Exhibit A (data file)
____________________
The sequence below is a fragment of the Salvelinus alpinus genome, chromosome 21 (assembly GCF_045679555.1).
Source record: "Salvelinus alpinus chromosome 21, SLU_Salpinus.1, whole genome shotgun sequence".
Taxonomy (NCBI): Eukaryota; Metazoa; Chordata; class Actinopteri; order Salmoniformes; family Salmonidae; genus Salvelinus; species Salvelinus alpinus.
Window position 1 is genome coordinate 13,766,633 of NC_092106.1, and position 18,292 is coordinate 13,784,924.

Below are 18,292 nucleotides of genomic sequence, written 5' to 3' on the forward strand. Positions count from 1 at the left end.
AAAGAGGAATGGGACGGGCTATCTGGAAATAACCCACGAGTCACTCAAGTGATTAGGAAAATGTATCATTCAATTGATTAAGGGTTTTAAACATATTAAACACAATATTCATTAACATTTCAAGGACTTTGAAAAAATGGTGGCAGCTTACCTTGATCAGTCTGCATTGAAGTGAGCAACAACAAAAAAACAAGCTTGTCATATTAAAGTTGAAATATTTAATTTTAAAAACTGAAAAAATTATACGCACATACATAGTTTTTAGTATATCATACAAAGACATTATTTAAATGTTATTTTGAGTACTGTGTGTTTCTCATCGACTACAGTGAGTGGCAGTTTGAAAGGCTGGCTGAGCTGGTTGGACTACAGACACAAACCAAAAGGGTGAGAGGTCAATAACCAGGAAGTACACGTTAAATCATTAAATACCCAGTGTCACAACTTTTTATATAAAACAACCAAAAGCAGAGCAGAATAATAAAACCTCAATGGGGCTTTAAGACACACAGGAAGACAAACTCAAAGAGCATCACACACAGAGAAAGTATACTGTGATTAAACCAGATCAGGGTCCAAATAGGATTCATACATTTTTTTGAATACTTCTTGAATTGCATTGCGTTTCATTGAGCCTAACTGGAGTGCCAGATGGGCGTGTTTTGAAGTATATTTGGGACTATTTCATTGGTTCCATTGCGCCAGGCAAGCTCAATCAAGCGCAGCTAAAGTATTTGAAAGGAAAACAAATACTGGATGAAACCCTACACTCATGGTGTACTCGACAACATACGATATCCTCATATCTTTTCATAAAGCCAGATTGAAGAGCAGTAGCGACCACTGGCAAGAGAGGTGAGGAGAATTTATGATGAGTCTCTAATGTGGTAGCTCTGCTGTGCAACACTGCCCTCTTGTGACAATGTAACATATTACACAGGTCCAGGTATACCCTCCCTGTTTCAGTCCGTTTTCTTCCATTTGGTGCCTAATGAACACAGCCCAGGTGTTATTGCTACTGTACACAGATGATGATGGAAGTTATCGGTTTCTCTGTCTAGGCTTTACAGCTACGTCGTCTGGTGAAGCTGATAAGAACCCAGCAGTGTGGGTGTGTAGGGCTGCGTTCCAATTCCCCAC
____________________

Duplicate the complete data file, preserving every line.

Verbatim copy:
The sequence below is a fragment of the Salvelinus alpinus genome, chromosome 21 (assembly GCF_045679555.1).
Source record: "Salvelinus alpinus chromosome 21, SLU_Salpinus.1, whole genome shotgun sequence".
Taxonomy (NCBI): Eukaryota; Metazoa; Chordata; class Actinopteri; order Salmoniformes; family Salmonidae; genus Salvelinus; species Salvelinus alpinus.
Window position 1 is genome coordinate 13,766,633 of NC_092106.1, and position 18,292 is coordinate 13,784,924.

Below are 18,292 nucleotides of genomic sequence, written 5' to 3' on the forward strand. Positions count from 1 at the left end.
AAAGAGGAATGGGACGGGCTATCTGGAAATAACCCACGAGTCACTCAAGTGATTAGGAAAATGTATCATTCAATTGATTAAGGGTTTTAAACATATTAAACACAATATTCATTAACATTTCAAGGACTTTGAAAAAATGGTGGCAGCTTACCTTGATCAGTCTGCATTGAAGTGAGCAACAACAAAAAAACAAGCTTGTCATATTAAAGTTGAAATATTTAATTTTAAAAACTGAAAAAATTATACGCACATACATAGTTTTTAGTATATCATACAAAGACATTATTTAAATGTTATTTTGAGTACTGTGTGTTTCTCATCGACTACAGTGAGTGGCAGTTTGAAAGGCTGGCTGAGCTGGTTGGACTACAGACACAAACCAAAAGGGTGAGAGGTCAATAACCAGGAAGTACACGTTAAATCATTAAATACCCAGTGTCACAACTTTTTATATAAAACAACCAAAAGCAGAGCAGAATAATAAAACCTCAATGGGGCTTTAAGACACACAGGAAGACAAACTCAAAGAGCATCACACACAGAGAAAGTATACTGTGATTAAACCAGATCAGGGTCCAAATAGGATTCATACATTTTTTTGAATACTTCTTGAATTGCATTGCGTTTCATTGAGCCTAACTGGAGTGCCAGATGGGCGTGTTTTGAAGTATATTTGGGACTATTTCATTGGTTCCATTGCGCCAGGCAAGCTCAATCAAGCGCAGCTAAAGTATTTGAAAGGAAAACAAATACTGGATGAAACCCTACACTCATGGTGTACTCGACAACATACGATATCCTCATATCTTTTCATAAAGCCAGATTGAAGAGCAGTAGCGACCACTGGCAAGAGAGGTGAGGAGAATTTATGATGAGTCTCTAATGTGGTAGCTCTGCTGTGCAACACTGCCCTCTTGTGACAATGTAACATATTACACAGGTCCAGGTATACCCTCCCTGTTTCAGTCCGTTTTCTTCCATTTGGTGCCTAATGAACACAGCCCAGGTGTTATTGCTACTGTACACAGATGATGATGGAAGTTATCGGTTTCTCTGTCTAGGCTTTACAGCTACGTCGTCTGGTGAAGCTGATAAGAACCCAGCAGTGTGGGTGTGTAGGGCTGCGTTCCAATTCCCCAC